Confession: I cannot teach art without an apron on. There's a reason why certain professions have a uniform. Certain professions require appropriate clothing for safety and/or for identification purposes. I don't want to wear a complete uniform every day like my students do, but putting on my apron is like my uniform. It automatically puts me in a "ready-to-work" frame of mind, it protects my nice school-appropriate clothing (why can't art teachers where jeans and a t-shirt all the time????), and most importantly it gives me a place to put my hands and the random markers, pencils, erasers, glue stick, scissors, etc that I either need for demonstration or that kids pick up off the floor and hand to me. The previous art teacher at my school bequeathed me a lovely brushed cotton canvas apron in purple that I LOVE. Somehow he left it to me in near-pristine condition. I am a much messier art teacher than he, and after 2 years the bib has become so encrusted with paint and glue that I feel like I can't walk out of my room for fear they'll think some hobo got into the building.
Needless to say, it's time for a new one. Then this past week, Cassie Stephens known for "What the Art Teacher Wore" suggested an apron sew-along project on our facebook art teacher group, and I felt inspired to just jump and do it. Another teacher shared a pattern for a crossover pinny style apron that I've been drooling over- I must have 5 different versions of it on my "If Wishes were Horses" board on Pinterest. But I'm an impatient person sometimes. I couldn't wait for Cassie's tutorial. I couldn't wait for the internet at Fleisher to work properly enough for me to find the pattern that had been shared. And I certainly couldn't wait to make a paper pattern first... who needs a pattern? I completed this project in the studios at Fleisher Art Memorial over the course of an hour and a half while my daughter attended their teen lounge.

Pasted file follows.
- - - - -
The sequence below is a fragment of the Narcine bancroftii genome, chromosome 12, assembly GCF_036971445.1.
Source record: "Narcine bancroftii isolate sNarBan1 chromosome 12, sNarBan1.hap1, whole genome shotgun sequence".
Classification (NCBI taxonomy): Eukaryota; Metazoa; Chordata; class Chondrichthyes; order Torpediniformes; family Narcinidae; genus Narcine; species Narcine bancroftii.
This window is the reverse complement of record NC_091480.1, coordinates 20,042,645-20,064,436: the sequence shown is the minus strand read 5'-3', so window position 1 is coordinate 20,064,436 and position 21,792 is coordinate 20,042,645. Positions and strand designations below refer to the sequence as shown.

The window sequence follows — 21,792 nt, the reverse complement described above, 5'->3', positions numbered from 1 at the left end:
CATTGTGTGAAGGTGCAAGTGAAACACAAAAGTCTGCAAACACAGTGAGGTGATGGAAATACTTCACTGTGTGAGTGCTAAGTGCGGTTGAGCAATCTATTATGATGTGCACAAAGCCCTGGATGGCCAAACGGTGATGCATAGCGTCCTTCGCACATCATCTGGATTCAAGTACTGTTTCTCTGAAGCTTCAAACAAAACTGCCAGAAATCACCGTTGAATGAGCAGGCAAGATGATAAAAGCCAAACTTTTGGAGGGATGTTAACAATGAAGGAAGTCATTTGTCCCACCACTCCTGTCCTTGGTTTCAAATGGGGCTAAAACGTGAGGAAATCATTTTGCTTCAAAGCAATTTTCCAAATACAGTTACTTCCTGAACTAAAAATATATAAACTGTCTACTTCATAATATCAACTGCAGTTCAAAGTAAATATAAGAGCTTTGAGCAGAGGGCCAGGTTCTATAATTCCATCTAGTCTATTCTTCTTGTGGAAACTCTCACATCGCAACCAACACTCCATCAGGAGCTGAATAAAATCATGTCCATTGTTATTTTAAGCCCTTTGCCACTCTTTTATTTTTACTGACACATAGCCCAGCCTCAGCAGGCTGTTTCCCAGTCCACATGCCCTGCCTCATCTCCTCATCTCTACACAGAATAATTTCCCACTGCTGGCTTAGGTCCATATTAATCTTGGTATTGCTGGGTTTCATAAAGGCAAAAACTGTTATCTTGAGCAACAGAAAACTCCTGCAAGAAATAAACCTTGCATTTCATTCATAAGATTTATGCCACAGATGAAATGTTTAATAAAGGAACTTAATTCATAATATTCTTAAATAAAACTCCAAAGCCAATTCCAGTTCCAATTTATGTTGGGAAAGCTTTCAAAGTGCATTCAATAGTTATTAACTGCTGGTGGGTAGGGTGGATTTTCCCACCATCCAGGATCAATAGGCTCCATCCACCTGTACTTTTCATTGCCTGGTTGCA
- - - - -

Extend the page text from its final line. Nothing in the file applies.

Here you go. This is how to make a crossover pinny pattern based on estimated measurements and rectangles.
- Select a heavyweight cotton, linen, or denim. Those cute patterned quilt cottons are too thin for a sturdy, protective apron. Make sure you have a piece wide enough to wrap around your chest from front to meet in back. The piece should be long enough to stretch about from your shoulder to your knee.
- Cut about a 6-8 inch strip off the top of your fabric. This will become the straps.
- fold strip in half along the length, then fold raw edges in toward the center (like double folded bias tape). Sew along the open edge.
|topstitch strap for studiness|
- If desired, topstitch along the edge of the center fold as well so your long strip has 2 parallel lines of stitching down either side about 1/8 of an inch from edge.
|1 long one becomes 2 shorter ones|
- Cut the long strap in half to make 2 shorter straps. You may need to cut more off later to make sure they are the correct length. It's just easier to sew it as one long one first.
|hem the big rectangular|
- Next we finish off the edges of the big rectangle which will make the apron body. Turn raw edges under about 1 inch and turn under again. I like to use my finger as a guage. From fingertip to first knuckle is about an inch
|the impatient person's ruler|
- Turn one edge and stitch down about 1/8 inch from turned edge. I did the 2 selvedge sides first, then the top and bottom hems.
- Once all 4 edges are hemmed, topstitch around outer edge of entire rectangle about 1/8 inch from edge.